Story still powerful after 400 years
Double, double, toil and trouble. The new adaptation of Macbeth is a horrifying reminder why Shakespeare still has the power to affect audiences four hundred years after his death. Most everyone knows the play is the tragic story of Lord and Lady Macbeth’s ambition, but the enthralling gambit in director Justin Kurzel’s effort is to paint ambition as the food they eat when grief has taken every other reason to go on.
Some moments felt too gut-wrenching to bear. That’s the way the play was written, with madness and desolation at the heart of the tale of a man who murders his king to win the crown.
Somewhere in my years of English major-oriented education, I managed to miss The Tragedy of Macbeth entirely—I studied everything from the big tragedies (Hamlet, King Lear), the middling (Antony and Cleopatra), and the obscure (Titus Andronicus, Coriolanus), and yet for some reason, none of my teachers or professors broke out Macbeth for our perusal. Superstitious theater denizens even avoid talking about “The Scottish Play” by name, due to a centuries-old fear of a curse. At any rate, when I saw that a Macbeth film with intriguing casting was getting good buzz, I jumped at the chance to finally see what all the fuss was about.
If I could have walked out of the theater and still done justice to this review, I would have. Not because the film is bad, or that I even regret seeing it, but because some moments felt too gut-wrenching to bear. That’s the way the play was written, with madness and desolation at the heart of the tale of a man who murders his king to win the crown—all because his wife urged him to do it. Would a well-performed stage version affect me as strongly as this one did? Possibly, but the stage version would have to boast world-class acting talent to compare.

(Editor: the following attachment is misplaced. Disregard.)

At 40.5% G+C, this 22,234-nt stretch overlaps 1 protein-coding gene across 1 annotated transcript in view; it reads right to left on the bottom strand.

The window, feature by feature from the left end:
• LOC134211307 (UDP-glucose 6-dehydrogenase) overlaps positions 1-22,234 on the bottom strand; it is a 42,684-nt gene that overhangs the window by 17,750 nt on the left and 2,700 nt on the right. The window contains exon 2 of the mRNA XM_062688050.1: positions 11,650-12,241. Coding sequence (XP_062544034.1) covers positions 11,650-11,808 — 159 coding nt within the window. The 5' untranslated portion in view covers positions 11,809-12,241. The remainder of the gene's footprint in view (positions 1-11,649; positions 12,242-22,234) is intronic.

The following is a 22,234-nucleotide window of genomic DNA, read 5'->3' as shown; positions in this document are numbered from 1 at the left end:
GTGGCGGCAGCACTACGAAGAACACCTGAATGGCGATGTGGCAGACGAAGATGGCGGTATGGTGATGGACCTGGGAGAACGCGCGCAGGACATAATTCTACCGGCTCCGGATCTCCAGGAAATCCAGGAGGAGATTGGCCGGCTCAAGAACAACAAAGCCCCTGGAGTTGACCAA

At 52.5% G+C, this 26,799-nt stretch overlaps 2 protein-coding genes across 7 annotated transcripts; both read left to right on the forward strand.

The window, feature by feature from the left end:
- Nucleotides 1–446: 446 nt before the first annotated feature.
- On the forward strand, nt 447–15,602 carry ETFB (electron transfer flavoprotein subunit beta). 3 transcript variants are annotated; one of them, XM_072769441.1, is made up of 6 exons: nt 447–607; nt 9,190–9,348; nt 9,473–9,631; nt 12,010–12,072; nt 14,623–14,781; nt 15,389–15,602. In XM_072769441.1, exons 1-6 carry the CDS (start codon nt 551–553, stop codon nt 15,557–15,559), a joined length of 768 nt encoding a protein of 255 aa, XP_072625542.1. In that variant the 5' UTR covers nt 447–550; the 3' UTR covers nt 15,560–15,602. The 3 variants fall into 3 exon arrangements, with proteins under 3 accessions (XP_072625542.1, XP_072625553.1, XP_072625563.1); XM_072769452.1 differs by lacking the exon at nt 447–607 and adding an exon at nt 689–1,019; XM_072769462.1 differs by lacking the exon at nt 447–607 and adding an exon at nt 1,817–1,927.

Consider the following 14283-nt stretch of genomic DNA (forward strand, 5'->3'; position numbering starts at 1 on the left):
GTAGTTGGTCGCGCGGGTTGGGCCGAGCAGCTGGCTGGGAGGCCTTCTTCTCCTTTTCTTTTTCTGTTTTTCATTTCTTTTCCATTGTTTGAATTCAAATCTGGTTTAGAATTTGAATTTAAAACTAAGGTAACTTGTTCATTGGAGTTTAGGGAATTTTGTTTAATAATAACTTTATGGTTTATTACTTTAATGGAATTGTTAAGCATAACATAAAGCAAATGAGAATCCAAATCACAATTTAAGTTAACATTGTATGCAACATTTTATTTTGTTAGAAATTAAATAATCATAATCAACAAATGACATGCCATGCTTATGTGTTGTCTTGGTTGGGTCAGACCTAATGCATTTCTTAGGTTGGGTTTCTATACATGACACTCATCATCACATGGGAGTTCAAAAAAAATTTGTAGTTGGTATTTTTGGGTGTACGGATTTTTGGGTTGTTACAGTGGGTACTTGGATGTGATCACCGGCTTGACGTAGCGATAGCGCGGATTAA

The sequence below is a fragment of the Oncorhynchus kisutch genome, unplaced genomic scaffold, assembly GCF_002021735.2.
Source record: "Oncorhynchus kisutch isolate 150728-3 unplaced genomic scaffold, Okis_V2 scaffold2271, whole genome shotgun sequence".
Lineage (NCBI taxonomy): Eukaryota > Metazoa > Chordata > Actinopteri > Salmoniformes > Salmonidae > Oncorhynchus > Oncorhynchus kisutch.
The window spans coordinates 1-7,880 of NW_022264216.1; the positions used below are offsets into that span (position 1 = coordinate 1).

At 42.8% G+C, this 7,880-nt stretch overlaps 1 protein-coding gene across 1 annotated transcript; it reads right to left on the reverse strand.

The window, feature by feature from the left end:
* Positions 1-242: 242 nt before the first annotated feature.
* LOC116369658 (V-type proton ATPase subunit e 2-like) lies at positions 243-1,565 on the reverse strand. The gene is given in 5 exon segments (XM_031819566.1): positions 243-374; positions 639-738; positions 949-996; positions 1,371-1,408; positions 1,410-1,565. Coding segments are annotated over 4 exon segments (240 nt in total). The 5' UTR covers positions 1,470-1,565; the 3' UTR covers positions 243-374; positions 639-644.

Michael Fassbender plays the titular Macbeth with the manic intensity of another great cinematic king: Peter O’Toole as Henry II in both Becket and A Lion in Winter. Scenery is chewed, great lines are uttered, and even the quiet scenes before the madness fully descends hold the same power to catch an audience in the throat. From the moment the good, honorable Macbeth encounters the famous witches the play calls “the weird sisters,” and hears the prophecy that he will become king, the wild, haunted despair never quite leaves his eyes.
As Lady Macbeth, Marion Cotillard portrays a woman who hones grief into a single-minded determination to see her husband crowned king. The film’s prologue—a wordless scene that doesn’t come from Shakespeare, but that the writers and director gleaned from hints in the play’s dialogue—puts a clarifying spin on her ambition, informing her entire character trajectory. Even the famous, fruitless attempt to scrub her hands clean of blood takes on a completely new light. In Cotillard’s hands, Lady Macbeth gradually becomes a more sympathetic figure than her tortured husband.
The marriage between 11th century Scotland’s violence and today’s slow-motion blood-n-guts makes this a grisly watch. Shots of the Highlands, impermeable fog, and the confusion of smoky firelight make for arresting cinematography, but one wishes the film didn’t relish the spray of blood quite so much. And yet violence is ugly. When shown as it really is—not glossed over by a tasteful cutaway or discreet angle—Macbeth’s madness makes an awful sort of sense. Without it, would the horror of murder be so visceral?
With a few days’ distance from the movie, I am glad I stayed for the whole thing. Gritty, yes, upsetting, certainly, Macbeth does what any good tragedy should do: drag the viewer into confronting human folly and the unforeseen, unavoidable consequences of our own bad choices. Bravo.
Macbeth is rated R for graphic violence and a sex scene (without nudity).